Coordinates: Rockingham Park was a 1-mile (1.6 km) horse racing establishment in Salem, New Hampshire, in the United States. First built in 1906, it was used as an area for many to gamble on the weekends. Seabiscuit raced there in 1935 and 1936,:65-66 and Mom's Command ran in her first race and gained her first victory there in 1984.:334 Rockingham Park also hosted simulcasting and charity gaming. The last live horse racing at the track occurred in 2009. Rockingham Park closed its doors for good on August 31, 2016, and was sold for redevelopment of the property. The racetrack was demolished in the summer of 2017.
The New Hampshire Sweepstakes (now New Hampshire Lottery) was originated in 1964 and raced here from 1964 to 1967. The race was brought back in 1984 (though not connected with sweepstakes tickets) and was the feature event of the summer racing meet.
In 1991, the Mall at Rockingham Park, currently the largest mall in northern New England, was constructed adjacent to the racetrack, and has Sears, J. C. Penney, Macy's (originally Jordan Marsh), and Lord & Taylor for anchors. The mall is owned and managed by Simon Property Group and is not affiliated with the racetrack.
"The Finest Racecourse in the World"
On June 28, 1906, a tiny outpost near the Salem train depot began a 21-day tenure as host to a Thoroughbred meet. Over 10,000 people from as far away as New York City flocked to the small New Hampshire town. Their rave reviews proclaimed the site "the finest racecourse in the world". Although Alyth, a two-year-old, won the first thoroughbred race at the site, gambling was still illegal at the time in New Hampshire, and betting was shut down after three days. Underground wagering continued throughout the meet, but the track sat idle for five years after the meet's conclusion; however, these humble beginnings would lead to the formation of a staple of New England culture rich with the history of the "sport of kings."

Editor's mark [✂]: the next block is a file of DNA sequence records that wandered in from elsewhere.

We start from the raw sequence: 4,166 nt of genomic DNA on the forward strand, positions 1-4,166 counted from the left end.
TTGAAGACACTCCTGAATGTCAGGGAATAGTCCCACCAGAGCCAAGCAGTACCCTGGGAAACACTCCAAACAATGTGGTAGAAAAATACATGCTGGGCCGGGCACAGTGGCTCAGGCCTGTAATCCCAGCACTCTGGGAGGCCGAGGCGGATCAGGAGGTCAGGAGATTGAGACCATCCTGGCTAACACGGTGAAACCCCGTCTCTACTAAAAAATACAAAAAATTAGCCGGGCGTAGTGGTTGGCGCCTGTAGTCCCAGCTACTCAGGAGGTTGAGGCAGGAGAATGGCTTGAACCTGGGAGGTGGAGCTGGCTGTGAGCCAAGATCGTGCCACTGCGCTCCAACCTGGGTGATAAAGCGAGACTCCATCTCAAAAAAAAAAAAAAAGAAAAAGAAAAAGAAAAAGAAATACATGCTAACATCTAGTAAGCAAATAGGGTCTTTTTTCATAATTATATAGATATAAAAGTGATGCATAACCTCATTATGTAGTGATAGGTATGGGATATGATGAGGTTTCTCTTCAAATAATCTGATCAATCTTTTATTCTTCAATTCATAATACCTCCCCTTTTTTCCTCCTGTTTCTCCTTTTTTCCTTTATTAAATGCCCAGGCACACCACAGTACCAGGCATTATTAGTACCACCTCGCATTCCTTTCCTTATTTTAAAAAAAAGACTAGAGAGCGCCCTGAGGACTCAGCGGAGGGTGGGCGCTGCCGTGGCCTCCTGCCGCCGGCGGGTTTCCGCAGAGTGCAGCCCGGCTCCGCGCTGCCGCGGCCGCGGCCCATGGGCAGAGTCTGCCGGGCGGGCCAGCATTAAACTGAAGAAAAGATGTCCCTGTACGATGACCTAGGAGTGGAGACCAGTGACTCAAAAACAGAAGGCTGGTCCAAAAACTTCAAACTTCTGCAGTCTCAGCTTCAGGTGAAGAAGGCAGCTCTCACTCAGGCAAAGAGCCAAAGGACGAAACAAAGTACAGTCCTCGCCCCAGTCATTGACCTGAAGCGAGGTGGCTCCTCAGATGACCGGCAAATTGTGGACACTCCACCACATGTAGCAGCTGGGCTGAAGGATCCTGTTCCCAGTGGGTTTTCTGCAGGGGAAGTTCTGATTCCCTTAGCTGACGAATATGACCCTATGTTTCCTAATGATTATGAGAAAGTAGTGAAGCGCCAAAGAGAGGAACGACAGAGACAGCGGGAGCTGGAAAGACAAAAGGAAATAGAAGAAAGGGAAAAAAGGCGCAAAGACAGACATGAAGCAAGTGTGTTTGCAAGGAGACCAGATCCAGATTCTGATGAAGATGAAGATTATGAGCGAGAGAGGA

In between its stints as a racecourse, the site served as host to a number of historical occurrences. Before the return of racing, Rockingham Park hosted the first aviation meet in northern New England in 1911, where Lieutenant Milling set a new altitude record of 1,600 feet (490 m) in his biplane.
The racetrack was idled again when on July 29, 1980 a fire destroyed the grandstand. The track remained closed until May 26, 1984. 
Motor racing venue
The establishment has hosted motorized racing. On July 4, 1925, the track was used for a 100-mile (160 km) race with an average speed of 76.8 miles per hour (123.6 km/h). Motorcycle races were also held. With the success of the events, a 1.25-mile (2.01 km) board track was built, sanctioned by the AAA, the most recognized sanctioning body of the day. A mechanic was killed in practice for the 250-mile (400 km) Autumn Classic car race, which was staged on October 31, 1925. On August 21, 1926, M. L. "Curly" Fredericks, on an Altoona, set the record for the fastest speed (120.3 miles per hour [193.6 km/h]) that a motorcycle would attain on an oval board track. In 1928, the track held the final motorcycle national championships to be competed on a board track. With the rotten wood removed, the 1929 Labor Day and Columbus Day auto races held at the restored dirt track drew 45,000 and 52,000 spectators respectively.
- Daily Racing Form staff (2005). Champions: The Lives, Times, and Past Performances of America's Greatest Thoroughbreds, Revised Edition. New York, NY: Daily Racing Form Press
- Loder, Amanda (May 24, 2013). "Remembering Rockingham Park: A Story of Prestige and Decline". NHPR. Retrieved November 10, 2013.
- Mackin, Jean (September 1, 2016). "After 110 years, Rockingham Park closes its doors". WMUR. Retrieved November 7, 2016.
- Proulx, Melissa (May 14, 2017). "Demolition of Rockingham Park paves way for 'village'". New Hampshire Union Leader. Retrieved September 25, 2017.
- Snierson, Lynne (Sep 2007). "Chronology of Rockingham Park". Rockingham Park.com. Retrieved 2008-08-04.
- "Mechanic killed and driver hurt in Salem spill". Altoona Tribune. Associated Press. October 13, 1925. Archived from the original on December 8, 2015.